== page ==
What Science Tells Us About Passionate Love

Courtesy of Arthur Aron; Photo illustration by Alex Thebez

The honeymoon phase doesn't have to end

Question Everything Icon

Love doesn’t last for many people. Studies have found declines in relationship satisfaction, and specifically in passionate love, starting from about the time of marriage and continuing to go down for years. But for some people, passionate love—intensity, engagement, and sexual interest—over time is possible. Research by my collaborators and me has shown that the honeymoon phase can last.

In a 2011 nationally representative U.S. survey led by Dr. Daniel O’Leary, we asked respondents to rate how in love they were with their partner on a seven-point scale from “not at all in love” to “very intensely in love.” To our surprise, more than 40% of those married 10 years or longer selected “very intensely in love.” Of course we don’t know how they defined love, and it’s always possible people are deceiving themselves or trying to make a good impression. Still, the results are striking.
[time-brightcove not-tgx=”true”]

More interesting, in a brain scan study led by Dr. Bianca Acevedo that year, we specifically sought out couples married at least 10 years who claimed to be intensely, passionately in love. We showed them pictures of their partners as well as a familiar neutral person. Our studies, like similar ones with newly in-love couples, found that when people look at a picture of someone with whom they’re intensely in love, the “dopamine reward system” part of the brain is activated. The only notable difference from those newly in love was that the long-term lovers did not also show activation in brain areas associated with anxiety.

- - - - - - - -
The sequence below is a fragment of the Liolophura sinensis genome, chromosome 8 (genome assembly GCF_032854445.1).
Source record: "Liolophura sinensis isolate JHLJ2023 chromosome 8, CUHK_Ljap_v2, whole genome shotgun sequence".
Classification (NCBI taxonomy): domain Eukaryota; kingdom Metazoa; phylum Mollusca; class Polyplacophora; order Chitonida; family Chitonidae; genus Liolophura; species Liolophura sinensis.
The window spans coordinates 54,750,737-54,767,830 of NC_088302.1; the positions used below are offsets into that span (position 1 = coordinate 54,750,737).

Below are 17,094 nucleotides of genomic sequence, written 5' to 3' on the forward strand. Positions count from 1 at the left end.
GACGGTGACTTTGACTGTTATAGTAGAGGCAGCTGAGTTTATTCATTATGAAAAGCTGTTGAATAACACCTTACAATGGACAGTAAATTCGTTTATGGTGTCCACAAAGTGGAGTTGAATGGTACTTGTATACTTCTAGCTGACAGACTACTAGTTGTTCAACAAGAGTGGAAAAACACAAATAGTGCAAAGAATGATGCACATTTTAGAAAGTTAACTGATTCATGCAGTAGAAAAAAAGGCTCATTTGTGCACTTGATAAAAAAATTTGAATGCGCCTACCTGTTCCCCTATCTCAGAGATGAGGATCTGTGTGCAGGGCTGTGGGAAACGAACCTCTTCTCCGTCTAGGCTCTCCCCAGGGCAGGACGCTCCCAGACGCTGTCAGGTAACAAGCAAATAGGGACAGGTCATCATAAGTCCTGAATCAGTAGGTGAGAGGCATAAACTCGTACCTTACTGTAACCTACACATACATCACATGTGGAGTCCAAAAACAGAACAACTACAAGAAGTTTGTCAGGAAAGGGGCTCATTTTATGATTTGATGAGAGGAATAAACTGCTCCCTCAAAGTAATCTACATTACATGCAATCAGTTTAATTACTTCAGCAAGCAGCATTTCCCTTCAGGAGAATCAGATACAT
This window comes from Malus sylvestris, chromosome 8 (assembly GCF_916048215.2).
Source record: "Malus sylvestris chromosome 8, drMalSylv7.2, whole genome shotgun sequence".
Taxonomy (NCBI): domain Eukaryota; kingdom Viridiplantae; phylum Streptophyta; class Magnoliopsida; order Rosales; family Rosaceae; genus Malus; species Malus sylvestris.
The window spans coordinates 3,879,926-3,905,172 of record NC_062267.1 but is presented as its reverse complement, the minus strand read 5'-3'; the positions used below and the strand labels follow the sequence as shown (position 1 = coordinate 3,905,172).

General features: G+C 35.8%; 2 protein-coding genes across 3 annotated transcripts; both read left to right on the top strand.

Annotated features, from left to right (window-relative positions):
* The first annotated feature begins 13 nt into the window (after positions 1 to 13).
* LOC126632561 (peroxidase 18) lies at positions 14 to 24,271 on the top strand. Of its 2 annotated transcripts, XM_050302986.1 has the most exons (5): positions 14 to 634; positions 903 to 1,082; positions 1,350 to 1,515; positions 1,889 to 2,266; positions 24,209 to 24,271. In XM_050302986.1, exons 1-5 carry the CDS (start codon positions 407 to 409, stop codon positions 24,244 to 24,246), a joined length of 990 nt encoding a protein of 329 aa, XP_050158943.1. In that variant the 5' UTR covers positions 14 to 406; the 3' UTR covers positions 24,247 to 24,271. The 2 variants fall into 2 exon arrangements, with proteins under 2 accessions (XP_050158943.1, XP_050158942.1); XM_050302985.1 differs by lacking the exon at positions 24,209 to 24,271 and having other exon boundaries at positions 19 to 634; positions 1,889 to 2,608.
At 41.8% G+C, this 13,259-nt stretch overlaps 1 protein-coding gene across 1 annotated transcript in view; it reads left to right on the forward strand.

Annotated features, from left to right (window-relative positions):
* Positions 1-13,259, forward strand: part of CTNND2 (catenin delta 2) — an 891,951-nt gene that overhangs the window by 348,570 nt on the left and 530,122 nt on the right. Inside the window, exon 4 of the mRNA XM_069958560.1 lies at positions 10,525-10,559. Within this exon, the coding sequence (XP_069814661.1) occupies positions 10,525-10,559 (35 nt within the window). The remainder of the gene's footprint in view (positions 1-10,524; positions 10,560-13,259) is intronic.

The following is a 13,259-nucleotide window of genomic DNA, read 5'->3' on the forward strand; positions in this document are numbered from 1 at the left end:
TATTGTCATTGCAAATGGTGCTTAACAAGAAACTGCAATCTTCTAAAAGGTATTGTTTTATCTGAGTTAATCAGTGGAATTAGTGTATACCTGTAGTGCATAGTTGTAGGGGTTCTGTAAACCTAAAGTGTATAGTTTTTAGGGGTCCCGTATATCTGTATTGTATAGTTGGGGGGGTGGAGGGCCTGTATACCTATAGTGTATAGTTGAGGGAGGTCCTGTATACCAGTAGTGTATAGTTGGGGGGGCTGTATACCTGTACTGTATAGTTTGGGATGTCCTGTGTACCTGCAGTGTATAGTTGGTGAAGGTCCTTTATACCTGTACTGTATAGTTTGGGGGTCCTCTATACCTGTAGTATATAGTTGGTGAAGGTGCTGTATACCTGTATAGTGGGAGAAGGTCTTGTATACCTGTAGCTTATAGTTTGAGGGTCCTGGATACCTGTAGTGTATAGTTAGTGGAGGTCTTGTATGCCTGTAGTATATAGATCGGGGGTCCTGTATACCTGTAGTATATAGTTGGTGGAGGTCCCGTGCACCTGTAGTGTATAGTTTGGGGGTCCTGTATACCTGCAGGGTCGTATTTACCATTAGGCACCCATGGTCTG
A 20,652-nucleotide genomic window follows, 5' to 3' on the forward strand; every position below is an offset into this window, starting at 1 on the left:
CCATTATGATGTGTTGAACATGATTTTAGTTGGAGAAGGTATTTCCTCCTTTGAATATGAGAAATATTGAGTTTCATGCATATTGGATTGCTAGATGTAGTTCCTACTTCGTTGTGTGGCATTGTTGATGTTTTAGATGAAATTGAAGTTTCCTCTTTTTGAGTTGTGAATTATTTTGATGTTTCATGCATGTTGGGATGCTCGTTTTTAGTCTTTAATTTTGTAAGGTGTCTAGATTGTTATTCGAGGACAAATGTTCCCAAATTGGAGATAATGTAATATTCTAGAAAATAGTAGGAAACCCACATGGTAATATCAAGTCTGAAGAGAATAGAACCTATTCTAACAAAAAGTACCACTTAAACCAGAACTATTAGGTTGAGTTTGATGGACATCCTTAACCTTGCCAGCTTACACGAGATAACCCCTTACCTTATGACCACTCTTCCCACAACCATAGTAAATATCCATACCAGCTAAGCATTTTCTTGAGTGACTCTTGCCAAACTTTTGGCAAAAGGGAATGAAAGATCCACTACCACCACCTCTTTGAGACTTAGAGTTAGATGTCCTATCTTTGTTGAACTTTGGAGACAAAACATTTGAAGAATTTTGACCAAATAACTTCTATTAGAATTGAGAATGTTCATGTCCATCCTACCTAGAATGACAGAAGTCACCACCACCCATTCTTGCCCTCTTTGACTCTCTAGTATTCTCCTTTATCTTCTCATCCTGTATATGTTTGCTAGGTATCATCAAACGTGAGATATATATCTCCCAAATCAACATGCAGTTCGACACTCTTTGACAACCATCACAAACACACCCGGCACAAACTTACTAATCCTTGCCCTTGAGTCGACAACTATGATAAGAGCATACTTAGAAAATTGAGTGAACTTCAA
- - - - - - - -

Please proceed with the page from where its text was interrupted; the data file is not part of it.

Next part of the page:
What makes passionate love possible after so many years? Studies have shows these factors can help make a relationship work:

  • Not being under high stress (which can be tough in high levels of poverty or crime)
  • Not being highly depressed, anxious, or insecure (which can be helped through therapy, learning to meditate or medication)
  • Having good communication skills and being able to handle conflicts well
  • Having strong support from extended family, especially after having children

Beyond just making a relationship work, here are some practices shown to increase relationship quality:

  • Doing things with your partner that are novel and challenging
  • Celebrating your partner’s successes
  • Expressing your appreciation, gratitude for what your partners does for you
  • Deepening friendships with other couples

We don’t know yet if every couple can keep the flame going for years. But we do know some can, and we know a lot about what you can do to make your relationship strong and to increase passionate love. So don’t just assume it’s normal if you’re not in a great relationship—do something about it!

Arthur Aron, Ph.D., is Research Professor, Stony Brook University, and Visiting Scholar, University of California, Berkeley

Tap to read full story

Your browser is out of date. Please update your browser at http://update.microsoft.com